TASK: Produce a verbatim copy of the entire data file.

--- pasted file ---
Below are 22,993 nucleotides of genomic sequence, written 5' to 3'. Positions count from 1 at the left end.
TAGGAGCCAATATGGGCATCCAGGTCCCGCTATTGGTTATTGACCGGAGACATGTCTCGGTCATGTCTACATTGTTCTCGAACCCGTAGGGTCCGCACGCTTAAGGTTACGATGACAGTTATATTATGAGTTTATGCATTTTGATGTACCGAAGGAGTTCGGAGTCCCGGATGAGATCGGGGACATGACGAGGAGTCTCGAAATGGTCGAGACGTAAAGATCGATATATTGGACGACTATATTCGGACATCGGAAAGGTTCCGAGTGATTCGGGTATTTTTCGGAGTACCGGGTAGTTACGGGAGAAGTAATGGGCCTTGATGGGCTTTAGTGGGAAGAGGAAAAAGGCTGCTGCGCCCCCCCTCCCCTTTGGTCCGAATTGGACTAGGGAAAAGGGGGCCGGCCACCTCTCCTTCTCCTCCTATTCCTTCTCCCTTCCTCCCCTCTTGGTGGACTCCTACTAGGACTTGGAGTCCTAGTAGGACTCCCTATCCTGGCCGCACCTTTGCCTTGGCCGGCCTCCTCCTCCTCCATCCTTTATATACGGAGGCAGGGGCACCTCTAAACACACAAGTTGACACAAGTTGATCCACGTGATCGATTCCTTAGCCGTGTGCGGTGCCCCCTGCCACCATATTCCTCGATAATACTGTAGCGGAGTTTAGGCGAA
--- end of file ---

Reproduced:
Below are 22,993 nucleotides of genomic sequence, written 5' to 3'. Positions count from 1 at the left end.
TAGGAGCCAATATGGGCATCCAGGTCCCGCTATTGGTTATTGACCGGAGACATGTCTCGGTCATGTCTACATTGTTCTCGAACCCGTAGGGTCCGCACGCTTAAGGTTACGATGACAGTTATATTATGAGTTTATGCATTTTGATGTACCGAAGGAGTTCGGAGTCCCGGATGAGATCGGGGACATGACGAGGAGTCTCGAAATGGTCGAGACGTAAAGATCGATATATTGGACGACTATATTCGGACATCGGAAAGGTTCCGAGTGATTCGGGTATTTTTCGGAGTACCGGGTAGTTACGGGAGAAGTAATGGGCCTTGATGGGCTTTAGTGGGAAGAGGAAAAAGGCTGCTGCGCCCCCCCTCCCCTTTGGTCCGAATTGGACTAGGGAAAAGGGGGCCGGCCACCTCTCCTTCTCCTCCTATTCCTTCTCCCTTCCTCCCCTCTTGGTGGACTCCTACTAGGACTTGGAGTCCTAGTAGGACTCCCTATCCTGGCCGCACCTTTGCCTTGGCCGGCCTCCTCCTCCTCCATCCTTTATATACGGAGGCAGGGGCACCTCTAAACACACAAGTTGACACAAGTTGATCCACGTGATCGATTCCTTAGCCGTGTGCGGTGCCCCCTGCCACCATATTCCTCGATAATACTGTAGCGGAGTTTAGGCGAA